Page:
- The Washington Times - Friday, September 7, 2007

Virginia Republicans are split on whether to select their nominee to replace retiring Sen. John W. Warner with a convention or a primary, two unique formats with different strategies and voters.

“There are a lot of pros and a lot of cons to both sides,” said Becky Stoeckel, chairman of the 11th Republican Congressional District Committee. “Unfortunately, the nomination process is not always a pleasant thing. It comes down to intraparty warfare. And do we want to do it behind closed doors or open it up? …I would not bet a dime on which way it will go.”

The party’s State Central Committee is expected to vote as early as Oct. 13 or as late as Nov. 14 on the nomination process.

Party members expect a two-man race between Rep. Thomas M. Davis III and former Gov. James S. Gilmore III, who recently ended his long-shot presidential bid. However, neither has officially announced his candidacy.

Political observers say Mr. Gilmore would benefit significantly from a convention because his ideology is closer to the party’s conservative base and that a primary would help Mr. Davis, who has won races in voter-rich Northern Virginia and likely has more money to get out his message statewide.

“A convention is tailor-made for the candidate who has the support of the evangelical Christian,” said Stephen J. Farnsworth, political science professor at the University of Mary Washington. “If it is one moderate versus one conservative in a Republican primary election, the Republican conservative wins.”

He also said the “best circumstance” for Mr. Davis is several conservative candidates in the race dividing those who would vote for a conservative candidate.

Since Mr. Warner’s announcement last week that he would not seek a sixth term next year, Mr. Gilmore and Mr. Davis have been calling members of the state central committee and jockeying for position.

The Republican winner could face former Gov. Mark Warner, a Democrat with statewide appeal. He is expected to announce his intentions next week and would likely be an early favorite.

Under a convention system, local Republican committees across Virginia would elect delegates to attend the convention, where they would cast votes for a nominee.

Trixie Averill, a member of the 6th Republican Congressional District Committee, said she is a “convention girl” because the process does not cost taxpayers and bars Democrats from voting. She also said it allows candidates to spend less money and gets party activists “fired up” heading into the general election.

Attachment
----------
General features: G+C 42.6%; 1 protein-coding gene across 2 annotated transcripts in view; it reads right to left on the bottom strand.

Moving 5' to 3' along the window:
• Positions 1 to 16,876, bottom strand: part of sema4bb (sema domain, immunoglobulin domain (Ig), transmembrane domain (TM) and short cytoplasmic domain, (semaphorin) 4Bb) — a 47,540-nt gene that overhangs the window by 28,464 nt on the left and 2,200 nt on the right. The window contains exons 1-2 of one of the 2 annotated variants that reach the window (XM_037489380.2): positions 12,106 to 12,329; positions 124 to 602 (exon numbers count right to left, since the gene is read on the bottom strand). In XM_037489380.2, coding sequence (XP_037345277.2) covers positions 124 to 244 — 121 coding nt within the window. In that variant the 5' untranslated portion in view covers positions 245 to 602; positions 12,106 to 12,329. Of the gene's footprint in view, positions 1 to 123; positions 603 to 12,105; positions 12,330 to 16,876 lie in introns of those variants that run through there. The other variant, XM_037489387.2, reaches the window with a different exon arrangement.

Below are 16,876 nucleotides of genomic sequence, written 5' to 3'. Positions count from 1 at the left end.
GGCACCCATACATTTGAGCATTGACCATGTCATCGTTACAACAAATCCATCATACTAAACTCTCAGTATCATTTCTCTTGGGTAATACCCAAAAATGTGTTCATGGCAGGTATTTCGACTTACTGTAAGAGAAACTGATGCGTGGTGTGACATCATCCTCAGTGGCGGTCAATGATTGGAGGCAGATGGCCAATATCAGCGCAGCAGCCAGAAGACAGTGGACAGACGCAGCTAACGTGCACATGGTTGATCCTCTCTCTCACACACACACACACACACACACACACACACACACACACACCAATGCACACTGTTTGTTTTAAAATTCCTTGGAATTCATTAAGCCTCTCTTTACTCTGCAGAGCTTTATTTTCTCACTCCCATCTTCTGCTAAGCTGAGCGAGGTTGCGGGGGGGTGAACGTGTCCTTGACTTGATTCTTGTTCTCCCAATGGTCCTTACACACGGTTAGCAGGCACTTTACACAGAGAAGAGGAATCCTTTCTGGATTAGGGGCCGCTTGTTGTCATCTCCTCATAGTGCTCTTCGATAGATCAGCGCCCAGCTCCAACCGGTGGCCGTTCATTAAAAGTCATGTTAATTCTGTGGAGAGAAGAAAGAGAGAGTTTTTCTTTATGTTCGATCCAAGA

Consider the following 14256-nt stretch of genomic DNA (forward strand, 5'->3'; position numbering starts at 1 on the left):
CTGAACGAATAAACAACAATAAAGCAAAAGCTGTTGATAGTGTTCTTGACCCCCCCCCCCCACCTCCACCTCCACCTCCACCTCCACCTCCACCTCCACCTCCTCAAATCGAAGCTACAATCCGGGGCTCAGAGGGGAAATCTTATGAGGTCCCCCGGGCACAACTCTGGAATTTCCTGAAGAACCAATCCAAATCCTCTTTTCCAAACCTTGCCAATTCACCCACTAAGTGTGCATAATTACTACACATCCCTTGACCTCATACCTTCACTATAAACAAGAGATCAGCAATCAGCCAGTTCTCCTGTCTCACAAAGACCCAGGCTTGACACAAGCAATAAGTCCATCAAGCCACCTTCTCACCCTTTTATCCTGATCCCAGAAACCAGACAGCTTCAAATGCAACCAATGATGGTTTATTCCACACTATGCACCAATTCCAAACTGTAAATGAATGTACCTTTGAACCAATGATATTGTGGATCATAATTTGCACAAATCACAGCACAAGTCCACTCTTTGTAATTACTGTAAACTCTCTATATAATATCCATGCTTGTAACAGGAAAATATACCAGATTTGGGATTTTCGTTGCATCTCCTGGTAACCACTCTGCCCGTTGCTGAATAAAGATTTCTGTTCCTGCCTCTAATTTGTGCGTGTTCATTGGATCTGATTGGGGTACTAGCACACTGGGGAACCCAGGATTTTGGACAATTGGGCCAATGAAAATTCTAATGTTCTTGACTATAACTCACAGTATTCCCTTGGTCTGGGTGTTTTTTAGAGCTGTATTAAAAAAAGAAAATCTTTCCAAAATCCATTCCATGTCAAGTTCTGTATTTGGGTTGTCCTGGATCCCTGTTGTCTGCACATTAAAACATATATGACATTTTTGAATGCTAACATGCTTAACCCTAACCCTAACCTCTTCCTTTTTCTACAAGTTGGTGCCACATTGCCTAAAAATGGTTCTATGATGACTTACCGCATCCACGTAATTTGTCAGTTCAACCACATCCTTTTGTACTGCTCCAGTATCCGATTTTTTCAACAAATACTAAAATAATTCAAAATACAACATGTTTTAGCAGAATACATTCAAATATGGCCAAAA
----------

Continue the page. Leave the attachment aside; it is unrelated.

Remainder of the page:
“My gut feeling tells me the will of ‘state central’ will be for a convention,” said Miss Averill, who in 2000 was appointed by Mr. Gilmore to the board of directors of the Virginia Recreational Facilities Authority. “You’ve got really committed people who want to go and really give up a weekend for nothing but politics and wanting to nominate a person.”

Gilmore spokesman Dan Kreske said conventional wisdom suggests conservatives “prefer a convention to show unity and save money.”

But Mr. Gilmore is also open to a primary contest, he said.

“We are hearing that the majority of state central members of the GOP are expected to vote for a convention,” Mr. Kreske said.

James Rich, chairman of the 10th Republican Congressional District Committee, said the candidates are better off going through a rigorous primary because it forces them to broaden their appeal beyond party insiders and hone a winning message.

“I tend to favor a primary because I think it will get our name ID out,” said Mr. Rich, a Davis supporter. “I also think winners from a primary can show they can more aptly win a November race, and it encourages people to become invested in our nominee.”

David Avella, chairman of the 8th Republican Congressional District Committee and Davis supporter, agreed.

“A primary opens it up to Republicans all across the commonwealth,” he said. “It requires the candidate and eventual nominee to put together the type of campaign they need for the general election. It really is like spring training.”

Other Republicans say the convention creates a hostile intraparty environment that would allow Democrats to say the candidate was chosen by “wackos at a Republican convention.” They also said that same “Republicans-are-out-of-touch” narrative helped Democrat James H. Webb Jr. win a Virginia Senate seat and Democrats pickup General Assembly seats in recent elections.

Whoever wins the nomination, the biggest Republican ally in a general election could be a Democrat: New York Sen. Hillary Rodham Clinton.

If Mrs. Clinton becomes the 2008 Democratic nominee for president, Republicans say it would motivate their base to turn out in greater numbers on election day to defeat her.

“No way in heck Mark Warner wants to run with Hillary Clinton at the top of the ticket,” said state Sen. Kenneth T. Cuccinelli II, Fairfax County Republican.

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